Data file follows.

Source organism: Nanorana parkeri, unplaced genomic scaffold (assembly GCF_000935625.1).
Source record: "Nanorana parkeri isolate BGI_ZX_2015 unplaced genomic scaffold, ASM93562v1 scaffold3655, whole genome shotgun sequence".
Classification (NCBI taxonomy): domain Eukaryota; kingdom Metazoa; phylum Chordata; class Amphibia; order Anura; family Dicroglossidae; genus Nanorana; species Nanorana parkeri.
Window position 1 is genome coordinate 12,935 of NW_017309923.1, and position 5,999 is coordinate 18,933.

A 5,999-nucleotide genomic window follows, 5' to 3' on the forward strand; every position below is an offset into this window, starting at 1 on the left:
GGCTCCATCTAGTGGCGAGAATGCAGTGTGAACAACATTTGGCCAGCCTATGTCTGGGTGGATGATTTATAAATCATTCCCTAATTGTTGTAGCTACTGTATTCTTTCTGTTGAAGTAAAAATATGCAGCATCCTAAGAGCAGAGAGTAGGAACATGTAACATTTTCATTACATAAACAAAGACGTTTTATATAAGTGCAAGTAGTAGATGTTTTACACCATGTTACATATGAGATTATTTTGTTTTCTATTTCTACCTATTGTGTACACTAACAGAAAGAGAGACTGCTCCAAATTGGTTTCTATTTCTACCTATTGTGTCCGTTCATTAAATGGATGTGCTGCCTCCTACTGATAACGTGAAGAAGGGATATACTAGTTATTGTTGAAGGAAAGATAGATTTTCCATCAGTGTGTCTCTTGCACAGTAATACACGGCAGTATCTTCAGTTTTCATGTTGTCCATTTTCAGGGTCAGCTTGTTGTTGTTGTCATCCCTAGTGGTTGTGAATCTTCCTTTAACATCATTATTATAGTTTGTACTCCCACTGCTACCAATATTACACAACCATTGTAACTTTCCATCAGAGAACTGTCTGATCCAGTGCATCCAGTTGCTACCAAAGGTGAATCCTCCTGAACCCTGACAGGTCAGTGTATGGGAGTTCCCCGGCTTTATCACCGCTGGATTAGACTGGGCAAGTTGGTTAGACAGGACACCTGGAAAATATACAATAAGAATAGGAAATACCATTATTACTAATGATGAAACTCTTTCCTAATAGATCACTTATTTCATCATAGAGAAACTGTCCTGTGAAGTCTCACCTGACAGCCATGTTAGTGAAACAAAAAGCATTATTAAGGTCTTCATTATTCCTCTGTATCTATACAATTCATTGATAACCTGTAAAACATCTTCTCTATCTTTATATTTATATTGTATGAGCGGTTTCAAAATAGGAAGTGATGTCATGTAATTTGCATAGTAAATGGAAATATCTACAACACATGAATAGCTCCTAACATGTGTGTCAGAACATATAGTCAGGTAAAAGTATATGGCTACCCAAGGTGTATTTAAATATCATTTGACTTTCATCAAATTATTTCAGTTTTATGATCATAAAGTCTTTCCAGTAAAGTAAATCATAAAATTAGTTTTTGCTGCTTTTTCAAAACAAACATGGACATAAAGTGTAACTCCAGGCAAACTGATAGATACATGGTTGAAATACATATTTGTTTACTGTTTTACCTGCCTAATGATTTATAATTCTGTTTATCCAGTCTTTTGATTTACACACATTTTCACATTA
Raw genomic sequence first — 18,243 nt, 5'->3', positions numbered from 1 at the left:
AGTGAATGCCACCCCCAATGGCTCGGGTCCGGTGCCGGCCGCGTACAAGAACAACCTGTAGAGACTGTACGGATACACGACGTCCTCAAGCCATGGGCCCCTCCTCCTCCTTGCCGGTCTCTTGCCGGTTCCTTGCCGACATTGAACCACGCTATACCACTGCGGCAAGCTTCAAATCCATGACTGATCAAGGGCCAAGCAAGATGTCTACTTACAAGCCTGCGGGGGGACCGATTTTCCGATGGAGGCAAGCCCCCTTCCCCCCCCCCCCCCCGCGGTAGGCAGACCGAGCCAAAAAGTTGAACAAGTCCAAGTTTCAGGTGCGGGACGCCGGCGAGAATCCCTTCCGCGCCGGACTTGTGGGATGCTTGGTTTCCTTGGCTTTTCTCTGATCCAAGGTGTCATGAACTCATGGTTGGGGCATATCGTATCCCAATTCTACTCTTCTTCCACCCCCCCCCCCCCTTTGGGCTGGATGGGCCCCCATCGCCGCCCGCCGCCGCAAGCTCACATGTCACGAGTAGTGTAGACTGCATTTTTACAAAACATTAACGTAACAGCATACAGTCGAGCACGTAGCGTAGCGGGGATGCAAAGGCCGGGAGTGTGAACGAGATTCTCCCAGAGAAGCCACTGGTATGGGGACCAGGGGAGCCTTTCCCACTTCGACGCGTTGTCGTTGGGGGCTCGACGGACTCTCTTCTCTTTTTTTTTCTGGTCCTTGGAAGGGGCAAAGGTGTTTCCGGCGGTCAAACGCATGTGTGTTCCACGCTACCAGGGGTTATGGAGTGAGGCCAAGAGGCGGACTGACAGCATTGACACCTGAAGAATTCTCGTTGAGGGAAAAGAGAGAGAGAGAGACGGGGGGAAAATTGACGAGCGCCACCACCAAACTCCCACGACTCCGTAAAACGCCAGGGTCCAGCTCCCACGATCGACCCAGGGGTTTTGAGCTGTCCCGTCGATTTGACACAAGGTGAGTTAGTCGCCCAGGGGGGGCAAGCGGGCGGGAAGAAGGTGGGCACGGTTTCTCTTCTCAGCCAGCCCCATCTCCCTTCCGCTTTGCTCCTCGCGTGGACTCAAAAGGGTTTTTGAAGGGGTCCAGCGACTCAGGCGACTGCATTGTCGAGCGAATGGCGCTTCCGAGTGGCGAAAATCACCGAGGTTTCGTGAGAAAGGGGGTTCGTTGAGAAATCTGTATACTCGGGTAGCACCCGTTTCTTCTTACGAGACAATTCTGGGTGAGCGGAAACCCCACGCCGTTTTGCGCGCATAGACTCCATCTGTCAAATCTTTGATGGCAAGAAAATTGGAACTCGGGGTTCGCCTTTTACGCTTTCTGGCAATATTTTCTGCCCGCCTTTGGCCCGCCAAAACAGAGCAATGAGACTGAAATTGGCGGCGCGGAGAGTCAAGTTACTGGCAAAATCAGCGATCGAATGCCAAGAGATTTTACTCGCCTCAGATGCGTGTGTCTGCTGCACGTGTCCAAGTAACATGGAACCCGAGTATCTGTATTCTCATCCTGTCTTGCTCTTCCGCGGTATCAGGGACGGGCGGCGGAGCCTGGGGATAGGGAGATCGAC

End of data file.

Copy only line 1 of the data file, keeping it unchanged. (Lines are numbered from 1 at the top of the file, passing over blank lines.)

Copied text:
Source organism: Nanorana parkeri, unplaced genomic scaffold (assembly GCF_000935625.1).